Recognizing that connecting eligible people to sustainable community-based Food is Medicine activities is a viable solution to address the social determinants of health, the US Department of Health and Human Services Centers for Medicare and Medicaid Services (CMS) is permitting substantial flexibility in programmatic design and authorized states to undertake transformative initiatives through Section 1115 of the Social Security Act. These demonstration waivers now allow states an avenue to develop and test “whole-person care” approaches in Medicaid. More than four states have obtained Medicaid waivers to provide services, including those that also address Food is Medicine, other nutrition services, and housing security.[vi] In addition, CMS finalized a rule that allows certain accountable care organizations to qualify for advanced payments that could be used to address food security through Food is Medicine programs for Medicare recipients in 2024.[vii]
As part of a whole-of-government approach to better integrating nutrition into health, there are considerable investments and interest in the intersection between food and health care systems exemplified through programs supported by the Centers for Disease Control and Prevention (CDC), Indian Health Service (IHS), the National Institutes of Health, the United States Department of Veteran’s Affairs (VA), and the United States Department of Agriculture (USDA). For example, between 2019 to 2022, the USDA administered Gus Schumacher Nutrition Incentive Program (GusNIP) provided $267 million in funding to 172 projects throughout the United States and its territories. In addition, the second year of GusNIP, participants redeemed more than $20 million in nutrition incentives and GusNIP participants reported increased fruit and vegetable intake and improvements in food security. More work is needed to understand how existing incentive programs, among other Food is Medicine activities can better improve nutrition and advance health equity. In addition, various healthcare organizations have been entering the Food is Medicine space, some in collaboration with the Cooperative Extension System via the USDA and CDC. As one example, Dining with Diabetes has been implemented in a variety of states and has included developing, implementing, and evaluating a referral process between healthcare systems and Cooperative Extension.
Through this RFI, the National Institutes of Health (NIH) and other federal departments and agencies are seeking input on research opportunities that will optimize, implement, and disseminate information on regionally and culturally appropriate as well as linguistically sensitive Food is Medicine activities. This information will be used by the federal government for research planning and strategies for implementing Food is Medicine activities to reduce food and nutrition insecurity, diet-related diseases and disparities, and disease related malnutrition.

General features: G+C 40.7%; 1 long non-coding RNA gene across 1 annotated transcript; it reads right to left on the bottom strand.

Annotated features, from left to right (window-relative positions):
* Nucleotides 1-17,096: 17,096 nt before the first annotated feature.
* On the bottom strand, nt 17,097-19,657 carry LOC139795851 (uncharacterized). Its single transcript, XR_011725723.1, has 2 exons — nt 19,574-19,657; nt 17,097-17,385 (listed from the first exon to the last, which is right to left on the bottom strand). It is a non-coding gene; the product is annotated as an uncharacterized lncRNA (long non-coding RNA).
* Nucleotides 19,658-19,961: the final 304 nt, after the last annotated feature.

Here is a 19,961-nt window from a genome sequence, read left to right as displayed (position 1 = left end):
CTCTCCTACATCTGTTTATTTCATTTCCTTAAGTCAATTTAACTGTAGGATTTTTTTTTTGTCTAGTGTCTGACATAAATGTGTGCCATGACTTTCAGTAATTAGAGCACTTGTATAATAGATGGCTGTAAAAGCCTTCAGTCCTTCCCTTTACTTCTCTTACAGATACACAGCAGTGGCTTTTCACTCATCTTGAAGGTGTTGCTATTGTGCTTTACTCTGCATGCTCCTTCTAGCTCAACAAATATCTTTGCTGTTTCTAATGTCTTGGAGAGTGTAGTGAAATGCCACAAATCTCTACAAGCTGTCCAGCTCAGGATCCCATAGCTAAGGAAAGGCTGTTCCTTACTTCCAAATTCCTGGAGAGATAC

This RFI invites participation from a broad range of interested parties, including but not limited to:
PROVISION OF SERVICES AND ACTIVITIES
COMMUNITY OUTREACH AND ENGAGEMENT
EDUCATION AND TRAINING
COVERAGE FOR SERVICES
Are there any additional comments that you would like to share about Food is Medicine services and activities?
How to submit a response
Responses to this RFI must be uploaded using the online form at this URL: https://rfi.grants.nih.gov/?s=6418bcd5d23bfe80540f6582
Answer fields are available for each question. Text can either be directly typed into these fields, or “cut and pasted” from another electronic document. It is not necessary to address each question/item. Do not include any proprietary, classified, confidential, trade secrets, or sensitive information in your response.
Responses must be received by 11:59 pm (ET) on June 30, 2023
Providing a response to this RFI is voluntary. Responses will be reviewed and analyzed by federal government staff. No individual feedback will be provided to any responder. The Government will use the information submitted in response to this RFI at its discretion. The Government reserves the right to use any anonymized submitted information on public NIH websites, in reports, in summaries of the state of the science, in any possible resultant solicitation(s), grant(s), or cooperative agreement(s), or in the development of future funding opportunities.
This RFI is for information and planning purposes only and shall not be construed as a solicitation, intent to publish a grant, or cooperative agreement, or as an obligation on the part of the Federal Government, the NIH, or individual NIH institutes and centers to provide support for any ideas identified in response to it. The Government will not pay for the preparation of any information submitted for this RFI or for the Government’s use of such information. No basis for claims against the U.S. Government shall arise because of a response to this request for information or from the Government’s use of such information.
Christopher J. Lynch, Ph.D.
Office of Nutrition Research (ONR)
Division of Program Coordination, Planning and Strategic Initiatives (DPCPSI)
Email: firstname.lastname@example.org (Please do not send RFI responses to this e-mail address)
For technical issues with this online form contact:
Michael Dorsey, Ph.D.
NIH, Office of Extramural Research
(Please do not send RFI responses to this e-mail address)